Auckland: It's not an easy decision to quit international cricket at the age of 29 but Brendan Taylor had to take the tough decision keeping in mind his family's needs, which won't happen if he continues playing Tests and ODIs for his home country.
Stand-in-skipper Taylor, who has 5120 runs in 166 ODIs, will be playing his last international game against India tomorrow as he is migrating with his family to Nottingham in England to play county cricket.
Brendan Taylor. Pic/ AFP
Asked how emotional he would be when he steps out to play against India for the last time in a Zimbabwean jersey, Taylor said, "Tough question for me to answer because it hasn't been an easy decision to make. I just want to go there and try to better myself as a cricketer, and at the end of the day, we're all trying to provide for families, and to me that's very important," said, Taylor during the pre-match media conference, which was mainly dominated by questions on his decision to quit international cricket.
"Yes, international cricket has always been the pinnacle for me, but it's something that I discussed with my family and my wife, and after two to three months of doing that, I decided to go and play in England," he added. "I think all players tend to try and maximise a little bit. When you've got kids at home, you want to try and make sure they've got the best sort of upbringing that you can give them. That all sort of prompted the decision. It's a three-year decision."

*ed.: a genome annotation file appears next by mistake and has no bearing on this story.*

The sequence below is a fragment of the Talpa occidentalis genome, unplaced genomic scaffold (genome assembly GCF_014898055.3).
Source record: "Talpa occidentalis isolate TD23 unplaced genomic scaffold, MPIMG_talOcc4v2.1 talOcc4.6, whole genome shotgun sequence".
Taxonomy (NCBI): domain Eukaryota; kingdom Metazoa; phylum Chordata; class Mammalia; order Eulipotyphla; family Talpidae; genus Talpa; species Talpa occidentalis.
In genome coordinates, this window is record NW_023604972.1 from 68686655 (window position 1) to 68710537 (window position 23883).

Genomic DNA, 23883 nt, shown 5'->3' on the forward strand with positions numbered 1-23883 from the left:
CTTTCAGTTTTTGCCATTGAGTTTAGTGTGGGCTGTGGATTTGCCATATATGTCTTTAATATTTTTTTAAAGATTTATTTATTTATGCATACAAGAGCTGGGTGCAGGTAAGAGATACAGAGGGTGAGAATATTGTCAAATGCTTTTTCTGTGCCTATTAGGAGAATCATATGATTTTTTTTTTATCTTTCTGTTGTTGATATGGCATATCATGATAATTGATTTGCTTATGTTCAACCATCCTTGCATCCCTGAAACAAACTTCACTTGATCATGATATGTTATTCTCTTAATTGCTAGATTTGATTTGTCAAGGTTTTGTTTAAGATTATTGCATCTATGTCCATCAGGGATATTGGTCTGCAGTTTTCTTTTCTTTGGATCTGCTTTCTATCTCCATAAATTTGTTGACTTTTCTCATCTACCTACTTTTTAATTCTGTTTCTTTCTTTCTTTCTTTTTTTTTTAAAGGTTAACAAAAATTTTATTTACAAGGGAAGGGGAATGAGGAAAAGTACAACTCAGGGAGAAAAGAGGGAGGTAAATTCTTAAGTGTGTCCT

"I don't think everything is lost after England, whether I continue to play on after those three years in England or come back to Zimbabwe. That's all too far ahead," said Taylor giving ample hints that he would go the Murray Goodwin way after signing a Kolpak deal with the Nottinghamshire county agreement and is unlikely to play again for his home country.
Taylor termed his nearly 11-year journey in international cricket as a "thoroughly enjoyable one". "It's been fairly enjoyable the 11 years that I've been extremely grateful for. Every player's dream is to represent him country, and I've been lucky enough to do that. We've had some tough losses, but we've slowly evolved and managed to sneak a few great ones in for us.
"It's been thoroughly enjoyable. Sad for me that it'll be ending, but I'm very proud to be a Zimbabwean, I'm very proud to represent my country on a great stage tomorrow to finish up
and hopefully end on a high note," am emotional Taylor said.
For Taylor, the fondest memory in his international career was Test victory against Bangladesh after being in isolation for five years. "My fondest memory has to be our first Test win against Bangladesh. Being in isolation for five years and coming back and winning our first Test match was an incredible feeling, and then also winning another Test against Pakistan. Those are two that stand out for me personally," Taylor said.